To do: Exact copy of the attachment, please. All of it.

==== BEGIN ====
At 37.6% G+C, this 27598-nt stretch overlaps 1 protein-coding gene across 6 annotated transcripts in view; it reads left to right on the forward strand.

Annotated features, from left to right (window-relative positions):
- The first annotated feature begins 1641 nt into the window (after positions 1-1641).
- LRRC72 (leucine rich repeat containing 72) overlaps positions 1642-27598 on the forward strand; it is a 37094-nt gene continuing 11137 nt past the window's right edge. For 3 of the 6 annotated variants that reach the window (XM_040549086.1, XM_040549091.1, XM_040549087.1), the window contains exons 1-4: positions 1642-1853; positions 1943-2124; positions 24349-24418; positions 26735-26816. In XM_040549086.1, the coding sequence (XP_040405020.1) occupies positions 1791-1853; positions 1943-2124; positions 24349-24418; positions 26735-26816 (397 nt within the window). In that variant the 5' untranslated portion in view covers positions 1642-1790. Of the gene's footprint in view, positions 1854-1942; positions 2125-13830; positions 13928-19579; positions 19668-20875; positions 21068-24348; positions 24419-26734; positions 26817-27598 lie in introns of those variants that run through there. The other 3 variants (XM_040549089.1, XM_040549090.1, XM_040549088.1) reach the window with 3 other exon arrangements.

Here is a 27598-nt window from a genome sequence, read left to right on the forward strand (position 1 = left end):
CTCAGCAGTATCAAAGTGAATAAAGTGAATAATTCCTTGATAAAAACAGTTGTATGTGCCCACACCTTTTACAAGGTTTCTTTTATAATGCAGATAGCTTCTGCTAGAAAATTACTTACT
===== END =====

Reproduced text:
At 37.6% G+C, this 27598-nt stretch overlaps 1 protein-coding gene across 6 annotated transcripts in view; it reads left to right on the forward strand.

Annotated features, from left to right (window-relative positions):
- The first annotated feature begins 1641 nt into the window (after positions 1-1641).
- LRRC72 (leucine rich repeat containing 72) overlaps positions 1642-27598 on the forward strand; it is a 37094-nt gene continuing 11137 nt past the window's right edge. For 3 of the 6 annotated variants that reach the window (XM_040549086.1, XM_040549091.1, XM_040549087.1), the window contains exons 1-4: positions 1642-1853; positions 1943-2124; positions 24349-24418; positions 26735-26816. In XM_040549086.1, the coding sequence (XP_040405020.1) occupies positions 1791-1853; positions 1943-2124; positions 24349-24418; positions 26735-26816 (397 nt within the window). In that variant the 5' untranslated portion in view covers positions 1642-1790. Of the gene's footprint in view, positions 1854-1942; positions 2125-13830; positions 13928-19579; positions 19668-20875; positions 21068-24348; positions 24419-26734; positions 26817-27598 lie in introns of those variants that run through there. The other 3 variants (XM_040549089.1, XM_040549090.1, XM_040549088.1) reach the window with 3 other exon arrangements.

Here is a 27598-nt window from a genome sequence, read left to right on the forward strand (position 1 = left end):
CTCAGCAGTATCAAAGTGAATAAAGTGAATAATTCCTTGATAAAAACAGTTGTATGTGCCCACACCTTTTACAAGGTTTCTTTTATAATGCAGATAGCTTCTGCTAGAAAATTACTTACT